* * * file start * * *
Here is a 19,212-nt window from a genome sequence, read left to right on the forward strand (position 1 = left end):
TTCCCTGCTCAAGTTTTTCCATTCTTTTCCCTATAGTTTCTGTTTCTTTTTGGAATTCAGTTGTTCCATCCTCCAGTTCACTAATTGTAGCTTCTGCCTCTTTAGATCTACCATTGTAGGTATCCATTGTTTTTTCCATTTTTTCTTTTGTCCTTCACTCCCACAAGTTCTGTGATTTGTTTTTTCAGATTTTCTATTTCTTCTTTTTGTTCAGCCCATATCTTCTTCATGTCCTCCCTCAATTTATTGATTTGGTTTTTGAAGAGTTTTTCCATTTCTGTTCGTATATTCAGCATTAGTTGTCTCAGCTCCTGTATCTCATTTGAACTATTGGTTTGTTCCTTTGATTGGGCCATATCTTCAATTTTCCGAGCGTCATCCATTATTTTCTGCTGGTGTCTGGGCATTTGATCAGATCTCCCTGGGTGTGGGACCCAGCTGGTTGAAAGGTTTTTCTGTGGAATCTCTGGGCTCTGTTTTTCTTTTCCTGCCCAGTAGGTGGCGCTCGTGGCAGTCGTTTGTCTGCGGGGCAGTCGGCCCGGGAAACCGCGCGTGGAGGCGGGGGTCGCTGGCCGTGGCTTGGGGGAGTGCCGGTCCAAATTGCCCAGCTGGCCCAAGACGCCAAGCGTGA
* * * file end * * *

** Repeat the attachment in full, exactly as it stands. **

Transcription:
Here is a 19,212-nt window from a genome sequence, read left to right on the forward strand (position 1 = left end):
TTCCCTGCTCAAGTTTTTCCATTCTTTTCCCTATAGTTTCTGTTTCTTTTTGGAATTCAGTTGTTCCATCCTCCAGTTCACTAATTGTAGCTTCTGCCTCTTTAGATCTACCATTGTAGGTATCCATTGTTTTTTCCATTTTTTCTTTTGTCCTTCACTCCCACAAGTTCTGTGATTTGTTTTTTCAGATTTTCTATTTCTTCTTTTTGTTCAGCCCATATCTTCTTCATGTCCTCCCTCAATTTATTGATTTGGTTTTTGAAGAGTTTTTCCATTTCTGTTCGTATATTCAGCATTAGTTGTCTCAGCTCCTGTATCTCATTTGAACTATTGGTTTGTTCCTTTGATTGGGCCATATCTTCAATTTTCCGAGCGTCATCCATTATTTTCTGCTGGTGTCTGGGCATTTGATCAGATCTCCCTGGGTGTGGGACCCAGCTGGTTGAAAGGTTTTTCTGTGGAATCTCTGGGCTCTGTTTTTCTTTTCCTGCCCAGTAGGTGGCGCTCGTGGCAGTCGTTTGTCTGCGGGGCAGTCGGCCCGGGAAACCGCGCGTGGAGGCGGGGGTCGCTGGCCGTGGCTTGGGGGAGTGCCGGTCCAAATTGCCCAGCTGGCCCAAGACGCCAAGCGTGA